Riding the holy wind

By ARIEH O'SULLIVAN
August 2, 2009 13:33

He flew swiftly on a winged creature; he traveled on the wings of the wind.




Paragliding in Israel presents the unique risks of

Paragliding in Israel presents the unique risks of. (photo credit: ARIEH O'SULLIVAN)



Okay, so you've rafted down the Jordan River, hiked the Negev canyons and scuba dived in the Red Sea. But if you're feeling that when it comes to Israel you've been there and done that, guess what? You haven't seen the country until you've soared over it with the birds, literally, in a paraglider.



Yes it's true; paragliding, as they say, is the slowest and apparently riskiest way to get from one place you don't really need to be to another. But ah, the journey is breathtaking. And where else in the world can you have as much fun and at the same time risk sparking a war or at least landing on a minefield?



Okay, so there are some disadvantages. But it's only in the Holy Land that you can leap off the same mountain on which King Saul fell onto his own sword. Or retrace the route Jesus took when he leaped off an abyss to escape a lynch mob.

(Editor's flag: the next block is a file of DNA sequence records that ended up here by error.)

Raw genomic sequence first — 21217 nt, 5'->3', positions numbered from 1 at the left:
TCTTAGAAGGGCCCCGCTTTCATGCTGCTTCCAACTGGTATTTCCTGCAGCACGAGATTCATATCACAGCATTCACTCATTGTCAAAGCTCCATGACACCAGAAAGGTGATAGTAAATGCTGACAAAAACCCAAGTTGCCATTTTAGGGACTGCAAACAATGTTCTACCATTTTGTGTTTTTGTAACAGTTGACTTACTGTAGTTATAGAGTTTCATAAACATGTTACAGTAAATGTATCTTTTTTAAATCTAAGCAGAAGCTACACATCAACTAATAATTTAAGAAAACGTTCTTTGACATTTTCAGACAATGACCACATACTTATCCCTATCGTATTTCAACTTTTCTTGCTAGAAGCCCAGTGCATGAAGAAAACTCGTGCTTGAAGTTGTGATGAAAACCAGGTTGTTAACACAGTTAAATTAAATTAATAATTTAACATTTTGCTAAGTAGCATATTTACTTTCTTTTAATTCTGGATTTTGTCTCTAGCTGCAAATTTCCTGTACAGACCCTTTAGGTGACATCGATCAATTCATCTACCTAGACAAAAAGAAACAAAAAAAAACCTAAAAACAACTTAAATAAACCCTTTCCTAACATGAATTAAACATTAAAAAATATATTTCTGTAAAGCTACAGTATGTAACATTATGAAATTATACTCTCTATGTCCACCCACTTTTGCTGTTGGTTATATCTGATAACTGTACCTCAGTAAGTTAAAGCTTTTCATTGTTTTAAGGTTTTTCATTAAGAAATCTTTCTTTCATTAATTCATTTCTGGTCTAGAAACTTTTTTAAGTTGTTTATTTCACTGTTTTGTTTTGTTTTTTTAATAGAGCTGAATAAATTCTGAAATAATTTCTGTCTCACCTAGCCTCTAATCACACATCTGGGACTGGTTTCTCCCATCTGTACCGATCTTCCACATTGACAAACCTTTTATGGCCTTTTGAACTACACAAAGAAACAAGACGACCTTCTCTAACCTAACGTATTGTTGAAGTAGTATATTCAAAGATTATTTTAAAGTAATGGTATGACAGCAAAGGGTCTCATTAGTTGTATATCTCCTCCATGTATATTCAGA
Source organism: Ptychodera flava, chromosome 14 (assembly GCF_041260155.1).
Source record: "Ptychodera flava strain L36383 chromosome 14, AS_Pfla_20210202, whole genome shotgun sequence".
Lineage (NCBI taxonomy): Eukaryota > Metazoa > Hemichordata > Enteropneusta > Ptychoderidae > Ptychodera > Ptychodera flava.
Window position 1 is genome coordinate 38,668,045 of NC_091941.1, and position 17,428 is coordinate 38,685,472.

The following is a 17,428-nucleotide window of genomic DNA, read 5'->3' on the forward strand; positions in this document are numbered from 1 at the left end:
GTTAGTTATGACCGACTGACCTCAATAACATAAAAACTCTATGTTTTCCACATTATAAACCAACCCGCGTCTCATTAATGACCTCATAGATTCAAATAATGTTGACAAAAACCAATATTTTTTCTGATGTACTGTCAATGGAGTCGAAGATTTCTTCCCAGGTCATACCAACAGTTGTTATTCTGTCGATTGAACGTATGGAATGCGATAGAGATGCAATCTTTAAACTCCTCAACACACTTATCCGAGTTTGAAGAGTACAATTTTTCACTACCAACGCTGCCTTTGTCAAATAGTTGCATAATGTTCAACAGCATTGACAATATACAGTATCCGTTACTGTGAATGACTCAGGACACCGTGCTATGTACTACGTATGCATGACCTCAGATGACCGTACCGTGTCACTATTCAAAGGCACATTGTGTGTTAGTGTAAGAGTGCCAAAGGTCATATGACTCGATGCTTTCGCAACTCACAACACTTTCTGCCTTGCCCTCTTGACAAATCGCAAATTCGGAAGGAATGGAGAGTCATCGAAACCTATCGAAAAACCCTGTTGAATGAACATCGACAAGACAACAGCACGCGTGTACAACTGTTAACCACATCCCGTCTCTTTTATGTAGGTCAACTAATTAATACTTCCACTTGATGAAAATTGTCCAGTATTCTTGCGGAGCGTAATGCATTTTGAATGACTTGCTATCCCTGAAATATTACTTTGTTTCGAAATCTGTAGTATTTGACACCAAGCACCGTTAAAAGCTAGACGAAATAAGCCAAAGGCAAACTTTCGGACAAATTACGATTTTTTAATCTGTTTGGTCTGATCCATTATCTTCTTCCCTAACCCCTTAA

Despite this, or because of it, paragliding is one of the most exciting extreme sports in the country.



Not only that but word is out and more and more foreigners are flocking to the country to throw themselves off perfectly good mountains and ridges. Most locations around the world are seasonal, but Israel is uniquely situated so that despite its tiny dimensions there are enough winds, cliffs and hills to let enthusiasts find a spot to jump from nearly every day of the year.





IT'S GOING on dusk here on the cliffs of Mevo Hama on the southern Golan Heights. The setting sun is a deep yellow and it's starting to silhouette the hills across Lake Kinneret to the west. More than 30 paragliders are already in the sky hovering over the 400-meter plateau. One after another, they yank their chutes by the lines like they're pulling up a kite, turn around and literally push themselves off the edge of the cliff for half an hour of soaring before the sun sets completely. Syria and the outskirts of Damascus on the eastern horizon, the fading white Gilad mountains of Jordan to the south and the shadowy, craggy slopes of Galilee to the west; it's a stunning view that only a privileged few get to see.



It is the annual paragliding festival of a group calling itself Holy Wind (in Hebrew it could also be translated as the "holy spirit," a name chosen in deference to the Holy Land). About 100 gregarious paragliders, their spouses and kids gather in mid-July for the overnight event at the country's main high mountain paragliding site. There were even some who came from abroad.



It was here that the Syrian gunners aimed at the kibbutzim and moshavim along the shores of the lake below until the IDF captured the strategic heights in the 1967 war.